She was fluent in French and spoke Russian, German and Italian. She was taught Latin and Greek, and studied classical Arabic and read the Koran with her father; she later became fluent in Arabic.

From an early age Isabelle Eberhardt dressed as a man in order to enjoy the greater freedom this allowed her.

Her first trip to North Africa was with her mother in May, 1897. On this journey they were attempting to set up a new life there, and while doing so they both converted to Islam, fulfilling a long-standing interest. However, her mother died suddenly in Annaba and was buried there under the name of Fatma Mannoubia. Shortly after her mother’s death, Isabelle took the side of local Muslims in violent fighting against colonial rule by the French.

Two years later Trophimowsky died of throat cancer in 1899 in Geneva, nursed by Isabelle. Following the suicide of her half-brother, Vladimir, and the marriage of Augustin to a French woman she had nothing in common with (she wrote: “Augustin is once and for all headed for life’s beaten tracks”), Isabelle’s ties to her former life were all but severed. From then on, as recorded in her journals, Isabelle Eberhardt spent most of the rest of her life in Africa, making northern Algeria her home and exploring the desert. She also spent some time in Tunisia.

Dressed as a man, calling herself Si Mahmoud Essadi, Eberhardt travelled in Arab society, with a freedom she could not otherwise have experienced. She had converted to Islam and regarded it as her true calling in life.

On her travels she made contact with a secret Sufi brotherhood, the Qadiriyya. They were heavily involved in helping the poor and needy while fighting against the injustices of colonial rule. At the beginning of 1901, in Behima, she was attacked by a man with a sabre, in an apparent attempt to assassinate her. Her arm was nearly severed, but she later forgave the man and (successfully) pleaded for his life to be spared. She married Slimane Ehnni, an Algerian soldier, on October 17, 1901, in Marseille.

On October 21, 1904, Eberhardt died in a flash flood in Aïn Séfra, Algeria. After a long separation, her husband had just joined her. She had rented a house for the occasion. This house, constructed of clay, collapsed on the couple during the flood; Eberhardt managed to save her husband but perished herself. Slimane Ehnni died in 1907, at the age of 27.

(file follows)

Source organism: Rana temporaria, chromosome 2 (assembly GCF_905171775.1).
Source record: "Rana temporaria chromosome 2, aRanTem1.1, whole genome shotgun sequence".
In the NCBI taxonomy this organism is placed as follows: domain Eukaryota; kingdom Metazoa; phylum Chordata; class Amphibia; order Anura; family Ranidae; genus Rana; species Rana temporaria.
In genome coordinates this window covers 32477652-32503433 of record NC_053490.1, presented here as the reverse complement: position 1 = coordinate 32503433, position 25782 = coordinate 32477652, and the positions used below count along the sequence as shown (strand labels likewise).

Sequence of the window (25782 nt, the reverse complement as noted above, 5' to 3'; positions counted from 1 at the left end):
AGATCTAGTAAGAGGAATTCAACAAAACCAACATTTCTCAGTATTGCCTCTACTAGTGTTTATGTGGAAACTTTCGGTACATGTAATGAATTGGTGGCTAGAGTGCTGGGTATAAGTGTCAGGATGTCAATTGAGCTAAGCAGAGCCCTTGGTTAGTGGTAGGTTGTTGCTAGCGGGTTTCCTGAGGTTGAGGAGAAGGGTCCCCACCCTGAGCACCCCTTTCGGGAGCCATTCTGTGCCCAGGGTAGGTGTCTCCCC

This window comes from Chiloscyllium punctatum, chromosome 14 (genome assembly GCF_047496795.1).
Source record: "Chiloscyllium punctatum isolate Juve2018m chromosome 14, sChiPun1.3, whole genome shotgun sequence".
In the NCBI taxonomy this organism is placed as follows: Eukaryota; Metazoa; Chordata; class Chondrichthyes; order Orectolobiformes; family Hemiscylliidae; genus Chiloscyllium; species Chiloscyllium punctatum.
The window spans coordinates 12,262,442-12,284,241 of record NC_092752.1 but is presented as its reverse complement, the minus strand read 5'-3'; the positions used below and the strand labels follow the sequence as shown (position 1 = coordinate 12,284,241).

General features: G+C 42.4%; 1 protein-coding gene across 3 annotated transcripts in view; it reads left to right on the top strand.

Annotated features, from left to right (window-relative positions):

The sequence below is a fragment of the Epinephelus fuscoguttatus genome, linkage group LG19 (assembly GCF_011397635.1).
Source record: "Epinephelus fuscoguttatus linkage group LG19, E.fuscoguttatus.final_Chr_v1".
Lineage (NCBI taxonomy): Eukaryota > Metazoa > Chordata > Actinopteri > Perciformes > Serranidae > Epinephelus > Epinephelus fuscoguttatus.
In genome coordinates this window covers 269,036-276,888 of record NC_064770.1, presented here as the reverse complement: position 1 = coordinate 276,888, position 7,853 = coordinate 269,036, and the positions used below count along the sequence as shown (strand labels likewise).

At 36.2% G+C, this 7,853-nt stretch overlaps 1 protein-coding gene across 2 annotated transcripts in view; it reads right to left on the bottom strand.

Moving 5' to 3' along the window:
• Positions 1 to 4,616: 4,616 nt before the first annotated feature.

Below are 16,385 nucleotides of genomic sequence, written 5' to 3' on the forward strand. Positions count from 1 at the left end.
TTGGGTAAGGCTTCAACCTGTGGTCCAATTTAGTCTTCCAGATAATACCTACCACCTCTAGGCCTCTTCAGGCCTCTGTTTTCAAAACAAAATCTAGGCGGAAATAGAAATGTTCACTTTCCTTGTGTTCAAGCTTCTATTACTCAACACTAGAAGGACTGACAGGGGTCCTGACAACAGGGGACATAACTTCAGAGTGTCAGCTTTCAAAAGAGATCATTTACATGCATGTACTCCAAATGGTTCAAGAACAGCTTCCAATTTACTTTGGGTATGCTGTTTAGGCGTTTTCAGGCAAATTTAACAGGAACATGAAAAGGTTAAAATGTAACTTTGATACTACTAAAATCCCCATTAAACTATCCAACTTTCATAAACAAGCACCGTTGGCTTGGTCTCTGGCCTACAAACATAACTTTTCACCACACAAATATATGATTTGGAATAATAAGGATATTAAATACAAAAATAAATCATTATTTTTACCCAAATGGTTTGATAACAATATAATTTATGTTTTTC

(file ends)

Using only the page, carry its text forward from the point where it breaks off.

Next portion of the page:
The tomb of Isabelle Eberhardt

Isabelle wrote on her travels in many books and French newspapers, including Nouvelles Algériennes ("Algerian Short Stories") (1905), Dans l'Ombre Chaude de l'Islam ("In the Warm Shadow of Islam") (1906), and Les journaliers ("The Day Laborers") (1922). She started working as a war reporter in the South of Oran in 1903.

Isabelle Eberhardt is mentioned in Jolie Holland's song "Old Fashioned Morphine"

Kiki de Montparnasse / Portraits | Kees Van Dongen / Per Krogh / Moïse Kisling / Ernest Correlleau / Miçao Kono, 1901- 53

Tsuguharu Foujita, Kiki de Montparnasse, 1925                                                                           Iwata Nakayama, Foujita and Kiki de Montparnasse, Paris, 1926

Kees Van Dongen, Kiki de Montparnasse, 1909                               Kees Van Dongen, Kiki de Montparnasse        
                                           Per Krogh, 1928                                       Luigi Corbellini, Kiki de Montparnasse,1925  
Gustaw Gwozdecki, 1920                                                                    Ernest Correlleau
Foujita, Kiki de Montparnasse                                  Man Ray, Kiki de Montparnasse, 1923
                                              Moïse Kisling, Kiki de Montparnasse                            Moïse Kisling, Kiki de Montparnasse
Moïse Kisling, Kiki de Montparnasse, 1924                                           Moïse Kisling, Kiki de Montparnasse                
Gustaw Gwozdecki, 1920                                            Moïse Kisling, Kiki de Montparnasse

Miçao Kono, Kiki de Montparnasse, 1927                                                        Miçao Kono, Kiki de Montparnasse, 1925

Alice Ernestine Prin (1901 – 1953), nicknamed Queen of Montparnasse, and often known as Kiki de Montparnasse, was a French artist's 
model, nightclub singer, actress, memoirist, and painter. She flourished in, and helped define, the liberated culture of Paris in the early 1920s.